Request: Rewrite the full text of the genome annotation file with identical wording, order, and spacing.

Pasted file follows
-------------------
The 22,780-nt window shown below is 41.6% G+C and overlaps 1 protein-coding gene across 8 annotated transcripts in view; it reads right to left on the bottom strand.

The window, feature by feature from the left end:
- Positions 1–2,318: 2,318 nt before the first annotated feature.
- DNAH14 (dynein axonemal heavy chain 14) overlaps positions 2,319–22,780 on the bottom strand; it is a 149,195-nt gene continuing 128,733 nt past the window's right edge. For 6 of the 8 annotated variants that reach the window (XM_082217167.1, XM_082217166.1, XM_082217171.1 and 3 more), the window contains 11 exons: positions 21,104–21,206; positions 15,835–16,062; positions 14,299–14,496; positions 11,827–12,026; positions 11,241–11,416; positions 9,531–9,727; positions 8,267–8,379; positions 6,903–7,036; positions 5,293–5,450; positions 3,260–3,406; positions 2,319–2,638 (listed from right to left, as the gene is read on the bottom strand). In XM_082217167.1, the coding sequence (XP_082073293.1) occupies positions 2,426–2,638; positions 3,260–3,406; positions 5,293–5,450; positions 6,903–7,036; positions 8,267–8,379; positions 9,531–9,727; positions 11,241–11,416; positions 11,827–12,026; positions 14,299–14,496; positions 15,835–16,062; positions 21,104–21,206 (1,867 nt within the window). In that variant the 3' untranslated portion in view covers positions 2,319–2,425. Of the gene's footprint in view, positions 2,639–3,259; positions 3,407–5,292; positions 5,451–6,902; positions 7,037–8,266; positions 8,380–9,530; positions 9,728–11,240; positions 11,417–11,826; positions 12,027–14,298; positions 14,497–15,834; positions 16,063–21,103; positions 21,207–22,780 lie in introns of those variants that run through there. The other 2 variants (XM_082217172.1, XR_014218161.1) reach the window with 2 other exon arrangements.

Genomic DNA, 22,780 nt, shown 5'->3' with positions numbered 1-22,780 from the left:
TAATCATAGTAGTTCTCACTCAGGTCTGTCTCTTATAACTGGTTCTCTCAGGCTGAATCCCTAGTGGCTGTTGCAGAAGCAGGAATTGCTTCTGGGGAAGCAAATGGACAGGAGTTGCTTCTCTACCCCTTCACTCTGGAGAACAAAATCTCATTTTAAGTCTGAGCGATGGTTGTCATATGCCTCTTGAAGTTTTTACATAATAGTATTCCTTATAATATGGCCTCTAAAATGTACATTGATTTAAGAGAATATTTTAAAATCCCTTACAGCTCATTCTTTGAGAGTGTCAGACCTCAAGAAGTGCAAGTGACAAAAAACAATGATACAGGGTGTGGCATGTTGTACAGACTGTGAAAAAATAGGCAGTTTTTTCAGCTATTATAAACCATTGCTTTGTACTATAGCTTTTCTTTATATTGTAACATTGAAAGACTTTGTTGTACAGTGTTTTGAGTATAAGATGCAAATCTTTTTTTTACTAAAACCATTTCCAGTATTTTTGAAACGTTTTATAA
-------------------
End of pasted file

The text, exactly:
The 22,780-nt window shown below is 41.6% G+C and overlaps 1 protein-coding gene across 8 annotated transcripts in view; it reads right to left on the bottom strand.

The window, feature by feature from the left end:
- Positions 1–2,318: 2,318 nt before the first annotated feature.
- DNAH14 (dynein axonemal heavy chain 14) overlaps positions 2,319–22,780 on the bottom strand; it is a 149,195-nt gene continuing 128,733 nt past the window's right edge. For 6 of the 8 annotated variants that reach the window (XM_082217167.1, XM_082217166.1, XM_082217171.1 and 3 more), the window contains 11 exons: positions 21,104–21,206; positions 15,835–16,062; positions 14,299–14,496; positions 11,827–12,026; positions 11,241–11,416; positions 9,531–9,727; positions 8,267–8,379; positions 6,903–7,036; positions 5,293–5,450; positions 3,260–3,406; positions 2,319–2,638 (listed from right to left, as the gene is read on the bottom strand). In XM_082217167.1, the coding sequence (XP_082073293.1) occupies positions 2,426–2,638; positions 3,260–3,406; positions 5,293–5,450; positions 6,903–7,036; positions 8,267–8,379; positions 9,531–9,727; positions 11,241–11,416; positions 11,827–12,026; positions 14,299–14,496; positions 15,835–16,062; positions 21,104–21,206 (1,867 nt within the window). In that variant the 3' untranslated portion in view covers positions 2,319–2,425. Of the gene's footprint in view, positions 2,639–3,259; positions 3,407–5,292; positions 5,451–6,902; positions 7,037–8,266; positions 8,380–9,530; positions 9,728–11,240; positions 11,417–11,826; positions 12,027–14,298; positions 14,497–15,834; positions 16,063–21,103; positions 21,207–22,780 lie in introns of those variants that run through there. The other 2 variants (XM_082217172.1, XR_014218161.1) reach the window with 2 other exon arrangements.

Genomic DNA, 22,780 nt, shown 5'->3' with positions numbered 1-22,780 from the left:
TAATCATAGTAGTTCTCACTCAGGTCTGTCTCTTATAACTGGTTCTCTCAGGCTGAATCCCTAGTGGCTGTTGCAGAAGCAGGAATTGCTTCTGGGGAAGCAAATGGACAGGAGTTGCTTCTCTACCCCTTCACTCTGGAGAACAAAATCTCATTTTAAGTCTGAGCGATGGTTGTCATATGCCTCTTGAAGTTTTTACATAATAGTATTCCTTATAATATGGCCTCTAAAATGTACATTGATTTAAGAGAATATTTTAAAATCCCTTACAGCTCATTCTTTGAGAGTGTCAGACCTCAAGAAGTGCAAGTGACAAAAAACAATGATACAGGGTGTGGCATGTTGTACAGACTGTGAAAAAATAGGCAGTTTTTTCAGCTATTATAAACCATTGCTTTGTACTATAGCTTTTCTTTATATTGTAACATTGAAAGACTTTGTTGTACAGTGTTTTGAGTATAAGATGCAAATCTTTTTTTTACTAAAACCATTTCCAGTATTTTTGAAACGTTTTATAA